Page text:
Following World War II, the world was thrown into a new era marked by geopolitical competition and ideological conflict between the US and the USSR rather than by traditional conflicts. One essential question that is always present in historical discourse is “Why did Cold War begin?”
Why Did Cold War Begin?
With the end of World War II and the Nazi capitulation in 1945, the uneasy alliance of the United States, United Kingdom, and the Soviet Union started crumbling.
By 1948, the Soviets had established governments in all of the Red Army-liberated Eastern European states.
Fearing permanent Soviet domination in the region, the United States and the United Kingdom began to take steps to prevent communism from spreading to Western European countries.
By 1947, when US aid supplied under the Marshall Plan to Western Europe had brought those supported in line with American influence, and the Soviets had fully erected openly communist regimes in Eastern Europe, the Cold War had fully developed.
The conflict’s two sides had drawn lines in the sand, and the power struggle had officially begun
The Start of the Cold War
In order to decide on Germany’s future, US President Harry Truman, Soviet Premier Joseph Stalin, and British Prime Minister Winston Churchill convened in the German town of Potsdam on July 25, 1945.
The summit highlighted the divisions within the Allied powers and paved the way for the two world giants to engage in a “cold” war in the decades that followed the war.
Communism vs. Capitalism
Both the United States and the Soviet Union desired their respective economic and political systems to prevail in the areas taken by their armies, not just in Germany, but also in Eastern Europe and Asia.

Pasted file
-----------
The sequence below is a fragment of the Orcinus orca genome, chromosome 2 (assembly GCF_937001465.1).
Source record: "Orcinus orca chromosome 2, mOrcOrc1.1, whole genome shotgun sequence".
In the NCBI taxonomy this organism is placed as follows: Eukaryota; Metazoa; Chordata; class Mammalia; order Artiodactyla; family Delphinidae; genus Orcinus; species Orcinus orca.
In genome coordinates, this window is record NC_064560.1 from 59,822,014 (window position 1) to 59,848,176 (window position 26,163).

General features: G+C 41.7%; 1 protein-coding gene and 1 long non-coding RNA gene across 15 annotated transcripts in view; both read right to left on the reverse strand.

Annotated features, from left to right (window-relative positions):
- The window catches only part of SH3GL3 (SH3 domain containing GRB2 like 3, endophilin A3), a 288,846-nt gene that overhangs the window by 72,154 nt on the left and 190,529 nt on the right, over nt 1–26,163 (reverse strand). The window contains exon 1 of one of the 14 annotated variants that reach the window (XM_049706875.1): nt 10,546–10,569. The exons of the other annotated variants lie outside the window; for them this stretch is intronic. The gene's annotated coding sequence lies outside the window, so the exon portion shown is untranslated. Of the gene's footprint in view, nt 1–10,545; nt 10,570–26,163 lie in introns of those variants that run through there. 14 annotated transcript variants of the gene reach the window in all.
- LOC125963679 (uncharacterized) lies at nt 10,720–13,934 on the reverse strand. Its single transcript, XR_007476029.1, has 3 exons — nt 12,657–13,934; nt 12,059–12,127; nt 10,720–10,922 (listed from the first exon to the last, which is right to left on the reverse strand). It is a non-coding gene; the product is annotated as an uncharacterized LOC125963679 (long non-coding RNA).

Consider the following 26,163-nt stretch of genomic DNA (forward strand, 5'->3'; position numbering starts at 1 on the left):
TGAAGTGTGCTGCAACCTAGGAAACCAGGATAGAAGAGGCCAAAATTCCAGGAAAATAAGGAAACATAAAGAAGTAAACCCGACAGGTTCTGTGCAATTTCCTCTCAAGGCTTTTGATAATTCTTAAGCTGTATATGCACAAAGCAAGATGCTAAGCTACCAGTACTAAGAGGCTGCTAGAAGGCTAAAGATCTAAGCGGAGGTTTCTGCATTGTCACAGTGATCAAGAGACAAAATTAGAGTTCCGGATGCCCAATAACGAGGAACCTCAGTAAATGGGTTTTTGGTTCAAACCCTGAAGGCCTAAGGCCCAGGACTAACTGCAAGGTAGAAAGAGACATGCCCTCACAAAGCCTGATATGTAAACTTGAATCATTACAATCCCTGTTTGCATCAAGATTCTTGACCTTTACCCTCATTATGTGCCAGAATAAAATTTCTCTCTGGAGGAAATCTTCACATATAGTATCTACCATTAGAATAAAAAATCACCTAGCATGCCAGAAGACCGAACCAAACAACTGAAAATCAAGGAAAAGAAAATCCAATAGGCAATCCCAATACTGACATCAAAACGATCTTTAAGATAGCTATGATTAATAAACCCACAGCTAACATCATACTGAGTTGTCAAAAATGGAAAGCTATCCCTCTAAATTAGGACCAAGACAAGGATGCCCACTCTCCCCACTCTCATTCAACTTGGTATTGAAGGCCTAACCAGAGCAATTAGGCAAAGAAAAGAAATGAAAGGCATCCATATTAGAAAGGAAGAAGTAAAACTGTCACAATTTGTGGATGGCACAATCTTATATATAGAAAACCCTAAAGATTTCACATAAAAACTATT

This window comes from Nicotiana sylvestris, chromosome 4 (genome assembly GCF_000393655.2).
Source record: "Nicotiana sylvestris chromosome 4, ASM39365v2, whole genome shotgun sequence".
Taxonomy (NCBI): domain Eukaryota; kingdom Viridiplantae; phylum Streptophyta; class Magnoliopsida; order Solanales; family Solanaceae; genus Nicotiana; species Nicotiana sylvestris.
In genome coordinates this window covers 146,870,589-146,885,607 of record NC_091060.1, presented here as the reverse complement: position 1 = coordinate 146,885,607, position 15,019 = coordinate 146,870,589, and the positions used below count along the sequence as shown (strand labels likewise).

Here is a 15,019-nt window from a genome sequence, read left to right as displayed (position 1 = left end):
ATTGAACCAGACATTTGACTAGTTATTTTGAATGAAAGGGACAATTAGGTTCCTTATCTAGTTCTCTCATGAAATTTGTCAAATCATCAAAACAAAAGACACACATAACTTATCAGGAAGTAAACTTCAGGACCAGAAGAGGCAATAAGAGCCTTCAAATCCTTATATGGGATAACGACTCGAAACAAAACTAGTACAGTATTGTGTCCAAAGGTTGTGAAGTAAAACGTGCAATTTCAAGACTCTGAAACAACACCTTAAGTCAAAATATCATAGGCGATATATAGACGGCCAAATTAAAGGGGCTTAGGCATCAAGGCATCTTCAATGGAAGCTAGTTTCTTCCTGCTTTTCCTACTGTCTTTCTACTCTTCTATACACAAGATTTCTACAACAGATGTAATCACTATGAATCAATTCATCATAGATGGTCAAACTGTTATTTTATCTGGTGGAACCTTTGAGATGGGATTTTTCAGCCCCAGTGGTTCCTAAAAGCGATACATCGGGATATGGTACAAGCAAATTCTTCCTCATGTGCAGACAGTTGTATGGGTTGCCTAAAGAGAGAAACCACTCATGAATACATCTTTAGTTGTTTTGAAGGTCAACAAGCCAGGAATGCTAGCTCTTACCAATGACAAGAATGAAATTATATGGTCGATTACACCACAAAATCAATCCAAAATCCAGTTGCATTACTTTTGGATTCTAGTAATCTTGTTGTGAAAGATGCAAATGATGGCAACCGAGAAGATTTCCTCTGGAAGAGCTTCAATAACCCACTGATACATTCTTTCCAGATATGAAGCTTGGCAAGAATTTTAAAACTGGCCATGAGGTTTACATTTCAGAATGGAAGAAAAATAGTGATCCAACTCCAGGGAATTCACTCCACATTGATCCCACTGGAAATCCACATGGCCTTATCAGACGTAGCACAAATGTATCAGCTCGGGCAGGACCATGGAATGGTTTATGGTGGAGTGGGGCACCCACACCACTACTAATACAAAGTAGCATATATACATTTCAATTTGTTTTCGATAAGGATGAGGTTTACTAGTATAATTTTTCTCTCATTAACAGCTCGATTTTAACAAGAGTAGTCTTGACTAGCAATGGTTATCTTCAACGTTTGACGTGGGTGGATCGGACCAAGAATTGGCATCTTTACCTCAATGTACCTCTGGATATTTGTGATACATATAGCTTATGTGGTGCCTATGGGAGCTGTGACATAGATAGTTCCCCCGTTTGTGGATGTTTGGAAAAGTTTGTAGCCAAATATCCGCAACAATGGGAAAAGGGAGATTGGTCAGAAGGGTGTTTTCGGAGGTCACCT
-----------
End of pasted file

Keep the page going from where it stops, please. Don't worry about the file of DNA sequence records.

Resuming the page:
While at Potsdam, Truman learned that Americans had successfully detonated the first atomic weapon in New Mexico.
In his diary, the president wrote that they had unearthed the most horrific bomb in global history.
He also stated that it is unquestionably a good thing for the world that Hitler’s or Stalin’s armies did not discover the atomic bomb.
The balance of power shifted at once. Truman acted vigorously to wrest control of regions from the Soviets.
As US-Soviet relations deteriorated, Germany’s military divisions became de facto country lines, resulting in West and East Germany and the split city of Berlin.
In 1946, George Kennan, a U.S. foreign service officer stationed in Russia, delivered to Washington what became known as the “Long Telegram,” which explained the Soviet Union’s enmity toward the West.
Stalin, according to Kennan, needed to believe in the triumph of communism over capitalism in order to justify his violent reign.
The Marshall Plan
The USSR also asked that Germany pay war reparations in order to reconstruct the Soviet infrastructure.
In a different approach, George Marshall, the United States Secretary of State, suggested a “European Recovery Program,” also known as the Marshall Plan.
West Germany’s economic revival prompted a broader European rebound as the United States invested billions of dollars into Europe.
The Soviets saw this as a capitalist ploy to pull Eastern European nations into the American sphere of influence.
What about the U.S. in Europe
NATO forces were centered around four US army divisions that were stationed in Europe. NATO served as a signal that the US could no longer stay out of European issues.
The United States “nuclear umbrella” over European affairs served as a deterrence to any potential Soviet attack.
Communist regimes allied with Moscow took control of Poland, Hungary, Romania, and Bulgaria one by one. In a short time, Soviet Communism came to rule Eastern Europe.
Despite never breaking out into a full-scale conflict, the Cold War had a significant historical impact and shaped international relations for many years. It was a war of philosophies, a struggle for dominance, and a deep-seated mistrust that permanently altered the course of history.